Jacobsen: How many indigenes who grow up in those conditions simply do not make it — either life or a decent livelihood?

Chukwuebuka: Like I rightly mentioned, religion was just a hindrance for me, I could feel it. There was this moral compulsion upon me to act in a certain way which I consider to be servile. And this anomaly undeniably plays in the lives of so many children out there in Nigeria. Parents take their children to religious schools and seminaries where religious beliefs are taught thereby forcing its way into the stream of consciousness of these children. What this means is that when I violate a rule, I feel guilty, and when I adhere to the rules, I am being praised for doing so.

On one hand, we see children who do not make it in life at a later stage because there is this psychological trauma. If you have grown up being told that there is a God who watches over you, it is hard to part with it later in life. On the other hand, some make it in life through the various addictive parameters of power and control. You see people who have once been controlled in life trying to also control others forcefully. This is not healthy at all.

Jacobsen: Dr. Leo Igwe came out of the seminary experience, as he left early into a humanist frame of mind. Something similar to your story. Is this a theme in some of the Nigerian, even general African, stories of coming to humanism?

Obviously, this would probably be more applicable to men than to women, as seminaries and the churches tend to have a sex and gender partition upon which one only finds women on one side and men on another — for the elite education and training of the seminarians.

Chukwuebuka: I must say that ever since I embraced humanism, I have been at peace with myself. It has given me a sense of compassion and affection to care for others. It has also helped me see the importance of humanist values as they could help end the persisting scale of violence, religious extremism fundamentalism in Nigeria and this is where people like Leo, Mubarak, and the like stand out.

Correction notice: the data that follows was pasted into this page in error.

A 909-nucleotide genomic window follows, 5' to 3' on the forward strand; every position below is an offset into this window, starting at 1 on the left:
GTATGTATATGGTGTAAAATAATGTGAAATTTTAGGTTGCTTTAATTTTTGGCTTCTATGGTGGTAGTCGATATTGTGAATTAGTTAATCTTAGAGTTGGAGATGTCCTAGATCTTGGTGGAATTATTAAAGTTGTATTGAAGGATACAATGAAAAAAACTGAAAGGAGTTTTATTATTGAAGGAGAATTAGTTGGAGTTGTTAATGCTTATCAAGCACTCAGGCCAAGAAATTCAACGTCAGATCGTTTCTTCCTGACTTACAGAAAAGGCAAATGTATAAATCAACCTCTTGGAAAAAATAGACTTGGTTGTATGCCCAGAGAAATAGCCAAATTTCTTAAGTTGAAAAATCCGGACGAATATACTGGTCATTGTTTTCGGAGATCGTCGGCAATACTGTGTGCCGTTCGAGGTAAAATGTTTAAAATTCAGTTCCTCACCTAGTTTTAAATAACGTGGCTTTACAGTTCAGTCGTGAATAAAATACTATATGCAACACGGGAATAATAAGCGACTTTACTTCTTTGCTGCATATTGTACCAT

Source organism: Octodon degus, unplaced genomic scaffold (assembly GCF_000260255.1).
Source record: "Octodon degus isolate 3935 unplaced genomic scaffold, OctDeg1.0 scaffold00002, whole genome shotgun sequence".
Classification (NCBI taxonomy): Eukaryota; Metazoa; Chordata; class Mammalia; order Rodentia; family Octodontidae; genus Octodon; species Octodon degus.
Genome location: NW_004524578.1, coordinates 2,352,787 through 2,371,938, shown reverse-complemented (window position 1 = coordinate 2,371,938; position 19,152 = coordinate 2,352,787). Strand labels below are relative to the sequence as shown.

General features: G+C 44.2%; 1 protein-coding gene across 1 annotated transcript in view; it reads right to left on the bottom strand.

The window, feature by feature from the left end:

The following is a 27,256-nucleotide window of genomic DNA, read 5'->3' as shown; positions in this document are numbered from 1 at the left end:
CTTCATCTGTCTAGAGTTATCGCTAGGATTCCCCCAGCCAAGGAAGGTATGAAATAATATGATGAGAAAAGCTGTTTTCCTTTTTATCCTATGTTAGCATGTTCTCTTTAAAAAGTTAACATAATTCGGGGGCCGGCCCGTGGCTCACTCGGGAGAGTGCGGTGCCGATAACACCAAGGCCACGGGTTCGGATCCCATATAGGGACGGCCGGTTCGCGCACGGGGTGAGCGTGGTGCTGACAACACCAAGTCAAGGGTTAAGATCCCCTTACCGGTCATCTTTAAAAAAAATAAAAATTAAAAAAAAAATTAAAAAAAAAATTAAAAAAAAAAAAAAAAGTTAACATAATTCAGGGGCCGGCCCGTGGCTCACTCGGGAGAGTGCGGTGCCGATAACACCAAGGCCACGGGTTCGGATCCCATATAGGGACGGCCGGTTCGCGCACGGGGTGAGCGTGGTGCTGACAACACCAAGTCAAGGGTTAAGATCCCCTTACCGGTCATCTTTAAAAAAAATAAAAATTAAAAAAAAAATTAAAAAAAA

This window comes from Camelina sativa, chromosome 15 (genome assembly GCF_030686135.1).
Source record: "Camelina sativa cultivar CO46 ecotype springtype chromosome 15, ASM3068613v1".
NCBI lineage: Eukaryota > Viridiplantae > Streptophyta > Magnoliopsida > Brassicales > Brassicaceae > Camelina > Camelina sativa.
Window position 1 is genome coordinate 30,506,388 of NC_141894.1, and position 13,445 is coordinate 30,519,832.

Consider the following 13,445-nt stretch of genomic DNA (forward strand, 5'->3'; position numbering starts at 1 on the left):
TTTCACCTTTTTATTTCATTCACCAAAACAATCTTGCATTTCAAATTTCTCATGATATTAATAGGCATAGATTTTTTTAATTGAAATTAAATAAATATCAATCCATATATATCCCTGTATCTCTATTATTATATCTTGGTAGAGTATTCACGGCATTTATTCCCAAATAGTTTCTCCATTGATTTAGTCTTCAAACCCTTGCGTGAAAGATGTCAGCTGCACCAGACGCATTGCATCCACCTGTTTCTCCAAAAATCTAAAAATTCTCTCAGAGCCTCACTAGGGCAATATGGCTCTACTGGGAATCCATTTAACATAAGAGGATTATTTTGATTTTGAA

I have been privileged to have a solid conversation with Dr. Leo Igwe via Facebook messenger. It was a nice encounter with such a promising man who took the bull by the horn to leave the seminary amidst the ostracization that usually comes with such a decision in the society. Occasionally, I also get inspiration from many humanists particularly former Catholic seminarians who left the church. They are all amazing I must say.

Humanism is creating social change and becoming an agent of transformation in the Nigerian space. We are gradually standing out. But we see more of the men standing out than women because the church and tradition have successfully created a gender-based partition backed with toxic masculinity that only sees reason without doubt whenever a man leaves the church than a woman. It is unbearable and an unthinkable thing for a woman to embrace humanism in Nigeria. This is one concern the international community should look into more.

Jacobsen: What are the struggles for women in Nigeria as humanists? How are these similar and different for men?

Chukwuebuka: Every society has its own expectations concerning women and men and the concept of ‘gender’ continues to change over time — how men and women are made today especially in the Western world has changed drastically and yielded much progress. Women now have more freedom, opportunities, and autonomy.

However, there is a sharp contrast as to what we see in Nigeria. A huge gap exists among humanists that are male and those that are female. The men are feared and respected because it is believed that they have the power and authority to decide for themselves. This mindset continues to bring about the subjugation of the rights of women, which makes it difficult for some of them to willfully opt out of religion.

We can begin now to re-educate people and make them know that discrimination is very bad and it impedes progress. We can also begin to look into the concerns of gender constructs. When we begin to put some certain people in a box and judge them by the label of the box, then it becomes an issue for everyone. Patriarchal viewpoints should be abolished most especially and women should be allowed to do whatever they want to do.

Jacobsen: Thank you for the opportunity and your time, Francis.


In-Sight Publishing by Scott Douglas Jacobsen is licensed under a Creative Commons Attribution-NonCommercial-NoDerivatives 4.0 International License. Based on a work at